12. Bhaskara, S. et al. Deletion of histone deacetylase 3 reveals critical roles in S phase progression and DNA damage control. Mol. Cell 30, 6172 (2008)
  13. Sun, Z. et al. Hepatic Hdac3 promotes gluconeogenesis by repressing lipid synthesis and sequestration. Nat. Med. 18, 934942 (2012)
  14. Mullican, S. E. et al. Histone deacetylase 3 is an epigenomic brake in macrophage alternative activation. Genes Dev. 25, 24802488 (2011)
  15. Hoeksema, M. A. et al. Targeting macrophage histone deacetylase 3 stabilizes atherosclerotic lesions. EMBO Mol. Med. 6, 11241132 (2014)
  16. Razidlo, D. F. et al. Histone deacetylase 3 depletion in osteo/chondroprogenitor cells decreases bone density and increases marrow fat. PLoS ONE 5, e11492 (2010)
  17. Alenghat, T. et al. Histone deacetylase 3 coordinates commensal-bacteria-dependent intestinal homeostasis. Nature 504, 153157 (2013)
  18. Montgomery, R. L. et al. Maintenance of cardiac energy metabolism by histone deacetylase 3 in mice. J. Clin. Invest. 118, 35883597 (2008)
  19. Sun, Z. et al. Diet-induced lethality due to deletion of the Hdac3 gene in heart and skeletal muscle. J. Biol. Chem. 286, 3330133309 (2011)
  20. Rada-Iglesias, A. et al. A unique chromatin signature uncovers early developmental enhancers in humans. Nature 470, 279283 (2011)
  21. Core, L. J., Waterfall, J. J. & Lis, J. T. Nascent RNA sequencing reveals widespread pausing and divergent initiation at human promoters. Science 322, 18451848 (2008)
  22. Fang, B. et al. Circadian enhancers coordinate multiple phases of rhythmic gene transcription in vivo. Cell 159, 11401152 (2014)
  23. Wang, D. et al. Reprogramming transcription by distinct classes of enhancers functionally defined by eRNA. Nature 474, 390394 (2011)
  24. Gerhart-Hines, Z. et al. The nuclear receptor Rev-erbα controls circadian thermogenic plasticity. Nature 503, 410413 (2013)
  25. Giguère, V. Transcriptional control of energy homeostasis by the estrogen-related receptors. Endocr. Rev. 29, 677696 (2008)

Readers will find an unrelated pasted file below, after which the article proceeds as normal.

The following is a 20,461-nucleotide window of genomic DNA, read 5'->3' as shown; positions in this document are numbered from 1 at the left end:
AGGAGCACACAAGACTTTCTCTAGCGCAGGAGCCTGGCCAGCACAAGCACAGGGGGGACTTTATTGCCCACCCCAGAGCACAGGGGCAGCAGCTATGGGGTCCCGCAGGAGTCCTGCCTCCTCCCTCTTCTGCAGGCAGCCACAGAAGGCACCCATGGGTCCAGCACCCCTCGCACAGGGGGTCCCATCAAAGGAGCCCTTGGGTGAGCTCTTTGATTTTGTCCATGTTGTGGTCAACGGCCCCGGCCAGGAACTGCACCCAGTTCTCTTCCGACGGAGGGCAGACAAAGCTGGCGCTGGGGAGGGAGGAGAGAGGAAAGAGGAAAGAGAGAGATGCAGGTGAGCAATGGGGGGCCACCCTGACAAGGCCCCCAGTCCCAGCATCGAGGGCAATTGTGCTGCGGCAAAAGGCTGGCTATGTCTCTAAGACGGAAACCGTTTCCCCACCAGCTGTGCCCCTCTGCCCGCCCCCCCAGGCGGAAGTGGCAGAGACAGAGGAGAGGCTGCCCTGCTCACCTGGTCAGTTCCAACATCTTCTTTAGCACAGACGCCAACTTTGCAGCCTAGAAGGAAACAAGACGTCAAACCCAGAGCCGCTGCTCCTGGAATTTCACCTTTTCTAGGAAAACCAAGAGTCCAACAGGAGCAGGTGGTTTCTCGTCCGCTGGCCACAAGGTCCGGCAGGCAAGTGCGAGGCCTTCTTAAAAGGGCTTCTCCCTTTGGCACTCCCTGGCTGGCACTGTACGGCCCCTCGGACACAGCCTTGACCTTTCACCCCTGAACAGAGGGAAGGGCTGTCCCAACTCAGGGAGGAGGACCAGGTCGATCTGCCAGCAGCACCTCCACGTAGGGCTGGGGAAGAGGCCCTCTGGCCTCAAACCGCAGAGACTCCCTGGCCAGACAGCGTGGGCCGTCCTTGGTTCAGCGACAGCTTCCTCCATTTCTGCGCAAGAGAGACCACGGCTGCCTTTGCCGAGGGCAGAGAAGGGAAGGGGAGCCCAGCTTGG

26. Soccio, R. E. et al. Genetic variation determines PPARγ function and anti-diabetic drug response in vivo. Cell 162, 3344 (2015)
  27. Rajakumari, S. et al. EBF2 determines and maintains brown adipocyte identity. Cell Metab. 17, 562574 (2013)
  28. Dixen, K. et al. ERRγ enhances UCP1 expression and fatty acid oxidation in brown adipocytes. Obesity (Silver Spring) 21, 516524 (2013)
  29. Rodgers, J. T., Lerin, C., Gerhart-Hines, Z. & Puigserver, P. Metabolic adaptations through the PGC-1α and SIRT1 pathways. FEBS Lett. 582, 4653 (2008)
  30. Uldry, M. et al. Complementary action of the PGC-1 coactivators in mitochondrial biogenesis and brown fat differentiation. Cell Metab. 3, 333341 (2006)
  31. Mullican, S. E. et al. A novel adipose-specific gene deletion model demonstrates potential pitfalls of existing methods. Mol. Endocrinol. 27, 127134 (2013)
  32. Luo, J. et al. Reduced fat mass in mice lacking orphan nuclear receptor estrogen-related receptor α. Mol. Cell. Biol. 23, 79477956 (2003)
  33. Cannon, B. & Nedergaard, J. Nonshivering thermogenesis and its adequate measurement in metabolic studies. J. Exp. Biol. 214, 242253 (2011)
  34. Pecinová, A., Drahota, Z., Nůsková, H., Pecina, P. & Houštěk, J. Evaluation of basic mitochondrial functions using rat tissue homogenates. Mitochondrion 11, 722728 (2011)
  35. Picard, M. et al. Mitochondrial structure and function are disrupted by standard isolation methods. PLoS ONE 6, e18317 (2011)
  36. Houste˘k, J., Cannon, B. & Lindberg, O. Gylcerol-3-phosphate shuttle and its function in intermediary metabolism of hamster brown-adipose tissue. Eur. J. Biochem. 54, 1118 (1975)
  37. Wang, H. et al. Resveratrol rescues kidney mitochondrial function following hemorrhagic shock. Shock 44, 173180 (2015)
  38. Porter, C. et al. Human and mouse brown adipose tissue mitochondria have comparable UCP1 function. Cell Metab. 24, 246255 (2016)
  39. Feng, D. et al. A circadian rhythm orchestrated by histone deacetylase 3 controls hepatic lipid metabolism. Science 331, 13151319 (2011)
  40. Harms, M. J. et al. Prdm16 is required for the maintenance of brown adipocyte identity and function in adult mice. Cell Metab. 19, 593604 (2014)